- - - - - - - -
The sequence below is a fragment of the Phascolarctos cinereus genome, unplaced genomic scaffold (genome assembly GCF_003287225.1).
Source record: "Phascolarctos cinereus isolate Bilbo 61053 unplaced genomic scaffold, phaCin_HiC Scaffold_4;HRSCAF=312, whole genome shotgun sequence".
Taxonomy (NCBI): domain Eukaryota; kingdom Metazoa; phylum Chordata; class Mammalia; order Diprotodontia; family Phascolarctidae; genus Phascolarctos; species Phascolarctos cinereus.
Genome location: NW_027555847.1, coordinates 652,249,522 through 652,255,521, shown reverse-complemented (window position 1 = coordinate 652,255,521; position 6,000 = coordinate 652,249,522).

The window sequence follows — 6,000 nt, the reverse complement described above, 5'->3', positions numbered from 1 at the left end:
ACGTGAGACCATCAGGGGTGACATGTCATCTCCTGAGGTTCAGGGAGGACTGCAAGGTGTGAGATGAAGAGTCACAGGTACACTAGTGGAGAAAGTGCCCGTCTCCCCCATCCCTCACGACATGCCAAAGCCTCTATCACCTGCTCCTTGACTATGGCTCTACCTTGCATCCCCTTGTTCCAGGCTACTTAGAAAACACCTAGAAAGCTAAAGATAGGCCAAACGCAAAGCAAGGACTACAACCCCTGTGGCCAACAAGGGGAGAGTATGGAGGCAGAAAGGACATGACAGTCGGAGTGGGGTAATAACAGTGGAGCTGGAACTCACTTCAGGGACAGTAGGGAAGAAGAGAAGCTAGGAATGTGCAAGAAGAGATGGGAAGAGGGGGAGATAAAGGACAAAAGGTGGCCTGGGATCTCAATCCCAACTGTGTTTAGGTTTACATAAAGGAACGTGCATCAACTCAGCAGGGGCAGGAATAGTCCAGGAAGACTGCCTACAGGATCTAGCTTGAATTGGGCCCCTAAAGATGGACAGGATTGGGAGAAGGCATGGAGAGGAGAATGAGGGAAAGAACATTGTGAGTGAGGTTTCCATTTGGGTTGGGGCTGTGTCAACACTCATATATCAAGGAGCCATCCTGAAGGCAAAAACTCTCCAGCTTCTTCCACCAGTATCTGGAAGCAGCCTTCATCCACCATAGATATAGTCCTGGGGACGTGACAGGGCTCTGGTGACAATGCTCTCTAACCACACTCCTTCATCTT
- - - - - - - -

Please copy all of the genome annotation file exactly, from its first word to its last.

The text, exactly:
The sequence below is a fragment of the Phascolarctos cinereus genome, unplaced genomic scaffold (genome assembly GCF_003287225.1).
Source record: "Phascolarctos cinereus isolate Bilbo 61053 unplaced genomic scaffold, phaCin_HiC Scaffold_4;HRSCAF=312, whole genome shotgun sequence".
Taxonomy (NCBI): domain Eukaryota; kingdom Metazoa; phylum Chordata; class Mammalia; order Diprotodontia; family Phascolarctidae; genus Phascolarctos; species Phascolarctos cinereus.
Genome location: NW_027555847.1, coordinates 652,249,522 through 652,255,521, shown reverse-complemented (window position 1 = coordinate 652,255,521; position 6,000 = coordinate 652,249,522).

The window sequence follows — 6,000 nt, the reverse complement described above, 5'->3', positions numbered from 1 at the left end:
ACGTGAGACCATCAGGGGTGACATGTCATCTCCTGAGGTTCAGGGAGGACTGCAAGGTGTGAGATGAAGAGTCACAGGTACACTAGTGGAGAAAGTGCCCGTCTCCCCCATCCCTCACGACATGCCAAAGCCTCTATCACCTGCTCCTTGACTATGGCTCTACCTTGCATCCCCTTGTTCCAGGCTACTTAGAAAACACCTAGAAAGCTAAAGATAGGCCAAACGCAAAGCAAGGACTACAACCCCTGTGGCCAACAAGGGGAGAGTATGGAGGCAGAAAGGACATGACAGTCGGAGTGGGGTAATAACAGTGGAGCTGGAACTCACTTCAGGGACAGTAGGGAAGAAGAGAAGCTAGGAATGTGCAAGAAGAGATGGGAAGAGGGGGAGATAAAGGACAAAAGGTGGCCTGGGATCTCAATCCCAACTGTGTTTAGGTTTACATAAAGGAACGTGCATCAACTCAGCAGGGGCAGGAATAGTCCAGGAAGACTGCCTACAGGATCTAGCTTGAATTGGGCCCCTAAAGATGGACAGGATTGGGAGAAGGCATGGAGAGGAGAATGAGGGAAAGAACATTGTGAGTGAGGTTTCCATTTGGGTTGGGGCTGTGTCAACACTCATATATCAAGGAGCCATCCTGAAGGCAAAAACTCTCCAGCTTCTTCCACCAGTATCTGGAAGCAGCCTTCATCCACCATAGATATAGTCCTGGGGACGTGACAGGGCTCTGGTGACAATGCTCTCTAACCACACTCCTTCATCTT